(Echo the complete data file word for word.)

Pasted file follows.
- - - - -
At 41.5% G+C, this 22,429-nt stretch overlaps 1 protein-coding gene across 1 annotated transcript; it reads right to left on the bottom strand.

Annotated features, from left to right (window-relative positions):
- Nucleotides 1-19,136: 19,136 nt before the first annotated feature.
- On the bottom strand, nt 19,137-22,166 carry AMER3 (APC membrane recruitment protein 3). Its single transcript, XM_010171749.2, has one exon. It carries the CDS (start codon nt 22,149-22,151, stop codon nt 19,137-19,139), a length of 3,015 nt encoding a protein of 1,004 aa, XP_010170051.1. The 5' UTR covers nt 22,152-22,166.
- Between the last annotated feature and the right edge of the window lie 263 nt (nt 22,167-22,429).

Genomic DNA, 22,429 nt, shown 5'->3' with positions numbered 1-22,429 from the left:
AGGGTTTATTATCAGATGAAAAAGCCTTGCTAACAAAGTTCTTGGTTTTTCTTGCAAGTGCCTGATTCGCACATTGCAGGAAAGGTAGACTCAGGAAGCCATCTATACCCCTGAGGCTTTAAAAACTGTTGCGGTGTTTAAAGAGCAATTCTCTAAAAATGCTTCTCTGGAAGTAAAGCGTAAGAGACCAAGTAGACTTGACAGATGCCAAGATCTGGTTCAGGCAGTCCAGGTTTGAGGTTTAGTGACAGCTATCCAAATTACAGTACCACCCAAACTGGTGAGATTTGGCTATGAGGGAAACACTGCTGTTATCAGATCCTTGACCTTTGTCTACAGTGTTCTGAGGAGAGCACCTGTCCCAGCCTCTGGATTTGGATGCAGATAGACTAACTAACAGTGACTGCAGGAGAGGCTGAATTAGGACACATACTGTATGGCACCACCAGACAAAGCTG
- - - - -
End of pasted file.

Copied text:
At 41.5% G+C, this 22,429-nt stretch overlaps 1 protein-coding gene across 1 annotated transcript; it reads right to left on the bottom strand.

Annotated features, from left to right (window-relative positions):
- Nucleotides 1-19,136: 19,136 nt before the first annotated feature.
- On the bottom strand, nt 19,137-22,166 carry AMER3 (APC membrane recruitment protein 3). Its single transcript, XM_010171749.2, has one exon. It carries the CDS (start codon nt 22,149-22,151, stop codon nt 19,137-19,139), a length of 3,015 nt encoding a protein of 1,004 aa, XP_010170051.1. The 5' UTR covers nt 22,152-22,166.
- Between the last annotated feature and the right edge of the window lie 263 nt (nt 22,167-22,429).

Genomic DNA, 22,429 nt, shown 5'->3' with positions numbered 1-22,429 from the left:
AGGGTTTATTATCAGATGAAAAAGCCTTGCTAACAAAGTTCTTGGTTTTTCTTGCAAGTGCCTGATTCGCACATTGCAGGAAAGGTAGACTCAGGAAGCCATCTATACCCCTGAGGCTTTAAAAACTGTTGCGGTGTTTAAAGAGCAATTCTCTAAAAATGCTTCTCTGGAAGTAAAGCGTAAGAGACCAAGTAGACTTGACAGATGCCAAGATCTGGTTCAGGCAGTCCAGGTTTGAGGTTTAGTGACAGCTATCCAAATTACAGTACCACCCAAACTGGTGAGATTTGGCTATGAGGGAAACACTGCTGTTATCAGATCCTTGACCTTTGTCTACAGTGTTCTGAGGAGAGCACCTGTCCCAGCCTCTGGATTTGGATGCAGATAGACTAACTAACAGTGACTGCAGGAGAGGCTGAATTAGGACACATACTGTATGGCACCACCAGACAAAGCTG